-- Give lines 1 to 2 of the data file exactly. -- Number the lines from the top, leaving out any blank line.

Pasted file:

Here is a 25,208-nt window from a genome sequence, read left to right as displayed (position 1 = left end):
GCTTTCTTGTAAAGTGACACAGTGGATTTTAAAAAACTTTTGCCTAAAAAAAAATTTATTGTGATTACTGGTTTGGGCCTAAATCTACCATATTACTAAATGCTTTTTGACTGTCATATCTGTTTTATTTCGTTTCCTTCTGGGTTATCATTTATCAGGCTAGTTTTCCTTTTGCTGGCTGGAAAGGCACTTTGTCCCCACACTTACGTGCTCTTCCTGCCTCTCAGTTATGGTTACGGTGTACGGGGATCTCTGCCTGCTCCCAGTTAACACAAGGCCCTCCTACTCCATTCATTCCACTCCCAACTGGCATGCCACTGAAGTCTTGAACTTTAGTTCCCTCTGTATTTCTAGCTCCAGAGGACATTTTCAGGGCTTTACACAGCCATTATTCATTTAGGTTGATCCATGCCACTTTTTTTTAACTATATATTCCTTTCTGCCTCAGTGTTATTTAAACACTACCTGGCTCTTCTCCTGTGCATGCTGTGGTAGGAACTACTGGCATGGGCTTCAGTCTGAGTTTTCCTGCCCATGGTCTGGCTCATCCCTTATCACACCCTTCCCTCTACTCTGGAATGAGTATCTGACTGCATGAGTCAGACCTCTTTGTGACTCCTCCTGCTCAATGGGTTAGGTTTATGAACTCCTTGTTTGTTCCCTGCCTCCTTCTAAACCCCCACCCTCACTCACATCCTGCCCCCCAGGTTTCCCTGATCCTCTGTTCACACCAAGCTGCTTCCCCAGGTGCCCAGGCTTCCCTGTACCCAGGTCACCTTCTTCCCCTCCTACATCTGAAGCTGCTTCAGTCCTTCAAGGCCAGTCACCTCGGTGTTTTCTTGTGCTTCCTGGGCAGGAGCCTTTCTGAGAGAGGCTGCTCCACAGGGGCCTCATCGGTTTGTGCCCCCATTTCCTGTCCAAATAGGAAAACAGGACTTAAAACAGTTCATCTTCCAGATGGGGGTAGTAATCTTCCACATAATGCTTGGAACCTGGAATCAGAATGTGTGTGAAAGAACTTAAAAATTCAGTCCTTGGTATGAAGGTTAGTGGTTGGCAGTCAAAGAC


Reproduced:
Here is a 25,208-nt window from a genome sequence, read left to right as displayed (position 1 = left end):
GCTTTCTTGTAAAGTGACACAGTGGATTTTAAAAAACTTTTGCCTAAAAAAAAATTTATTGTGATTACTGGTTTGGGCCTAAATCTACCATATTACTAAATGCTTTTTGACTGTCATATCTGTTTTATTTCGTTTCCTTCTGGGTTATCATTTATCAGGCTAGTTTTCCTTTTGCTGGCTGGAAAGGCACTTTGTCCCCACACTTACGTGCTCTTCCTGCCTCTCAGTTATGGTTACGGTGTACGGGGATCTCTGCCTGCTCCCAGTTAACACAAGGCCCTCCTACTCCATTCATTCCACTCCCAACTGGCATGCCACTGAAGTCTTGAACTTTAGTTCCCTCTGTATTTCTAGCTCCAGAGGACATTTTCAGGGCTTTACACAGCCATTATTCATTTAGGTTGATCCATGCCACTTTTTTTTAACTATATATTCCTTTCTGCCTCAGTGTTATTTAAACACTACCTGGCTCTTCTCCTGTGCATGCTGTGGTAGGAACTACTGGCATGGGCTTCAGTCTGAGTTTTCCTGCCCATGGTCTGGCTCATCCCTTATCACACCCTTCCCTCTACTCTGGAATGAGTATCTGACTGCATGAGTCAGACCTCTTTGTGACTCCTCCTGCTCAATGGGTTAGGTTTATGAACTCCTTGTTTGTTCCCTGCCTCCTTCTAAACCCCCACCCTCACTCACATCCTGCCCCCCAGGTTTCCCTGATCCTCTGTTCACACCAAGCTGCTTCCCCAGGTGCCCAGGCTTCCCTGTACCCAGGTCACCTTCTTCCCCTCCTACATCTGAAGCTGCTTCAGTCCTTCAAGGCCAGTCACCTCGGTGTTTTCTTGTGCTTCCTGGGCAGGAGCCTTTCTGAGAGAGGCTGCTCCACAGGGGCCTCATCGGTTTGTGCCCCCATTTCCTGTCCAAATAGGAAAACAGGACTTAAAACAGTTCATCTTCCAGATGGGGGTAGTAATCTTCCACATAATGCTTGGAACCTGGAATCAGAATGTGTGTGAAAGAACTTAAAAATTCAGTCCTTGGTATGAAGGTTAGTGGTTGGCAGTCAAAGAC